Continuing on our look at quirky British comfort foods, here’s this one. It’s a type of mashed potato, but a squeakier version. Groovy.
What’s Bubble and Squeak?
It’s a breakfast dish that consists of cabbage and mashed potatoes. Its name derives from the squeaking noise the cabbage makes as it fries.
Maria Eliza Rundell (1745-1828) documented the recipe in writing for the first time in 1806. That was in A New System of Domestic Cookery.
Traditionally, English folks serve some sort of meat with the food. Such as sausages or bacon. But bubble and squeak is perfectly fine by itself, thank you very much.
These days, folks often cobble together the dish from leftover Sunday roast recipes. Don’t let anything go to waste, eh?
You can get ready-made versions, of course, but this is a comfort food you really should rustle up yourself, like.
How to Make Bubble and Squeak
Gorgeous man bloke Jamie Oliver is there to tell you how to cook the thing.
But what about the ingredients? Well, you’re going to need some vegetables to make sure the thing is good to go. Source:
1 onion (and finely slice it)
1 garlic clove (and chop it up!)
15 or so Brussels sprouts (slice it!)
Leftover cabbage (shred it up)
400 grams of mashed potato
It’s really just a case of merging that lot together and then frying it. Difficult? No, even a halfwit could manage that.
The Joys of Mashed Potato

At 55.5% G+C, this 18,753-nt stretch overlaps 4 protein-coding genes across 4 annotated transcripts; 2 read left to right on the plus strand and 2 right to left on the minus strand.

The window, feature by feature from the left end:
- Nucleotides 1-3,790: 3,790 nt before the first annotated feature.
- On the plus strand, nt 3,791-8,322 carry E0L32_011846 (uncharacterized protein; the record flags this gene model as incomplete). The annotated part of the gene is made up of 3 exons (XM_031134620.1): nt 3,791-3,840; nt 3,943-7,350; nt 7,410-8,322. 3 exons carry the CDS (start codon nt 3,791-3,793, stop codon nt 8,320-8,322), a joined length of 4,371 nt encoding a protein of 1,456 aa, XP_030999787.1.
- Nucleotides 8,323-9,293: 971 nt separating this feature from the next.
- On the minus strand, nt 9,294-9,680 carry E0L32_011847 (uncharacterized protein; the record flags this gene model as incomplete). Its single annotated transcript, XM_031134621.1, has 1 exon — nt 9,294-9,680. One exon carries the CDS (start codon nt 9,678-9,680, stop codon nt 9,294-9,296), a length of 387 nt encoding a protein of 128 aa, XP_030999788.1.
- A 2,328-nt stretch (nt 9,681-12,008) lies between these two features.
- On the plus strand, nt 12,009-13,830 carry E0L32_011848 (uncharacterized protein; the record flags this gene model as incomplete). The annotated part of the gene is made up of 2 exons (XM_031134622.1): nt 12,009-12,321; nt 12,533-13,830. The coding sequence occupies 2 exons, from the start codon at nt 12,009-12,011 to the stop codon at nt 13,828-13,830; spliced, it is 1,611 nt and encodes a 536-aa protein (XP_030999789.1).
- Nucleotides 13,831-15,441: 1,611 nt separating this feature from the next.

Mashed potato has a long and storied history in England. If you were a kid in the late 1980s, hit BBC kid’s show Bodger and Badger was all about the mash.
Written by, and starring, Andy Cunningham (who sadly died in 2017) it’s about Simon Bodger and his pet Badger (who loves mashed potato).
Cunningham actually turned up at our university in Nottingham back in 2005. It was a guest appearance as a sort of nostalgia trip.
His show ran from 1989-1999 and there were nine series and 124 episodes (one more than 123 episodes).
That’s how important mashed potato is here. Although not on the same level of national adoration as fish and chips, it’s still a mighty common foodie staple.
Bangers and mash, for example, is a big deal here. That’s mashed potato with sausages (the bangers bit) and gravy.
All some people eat is a full English breakfast, followed by bangers and mash for lunch, and then fish and chips for tea.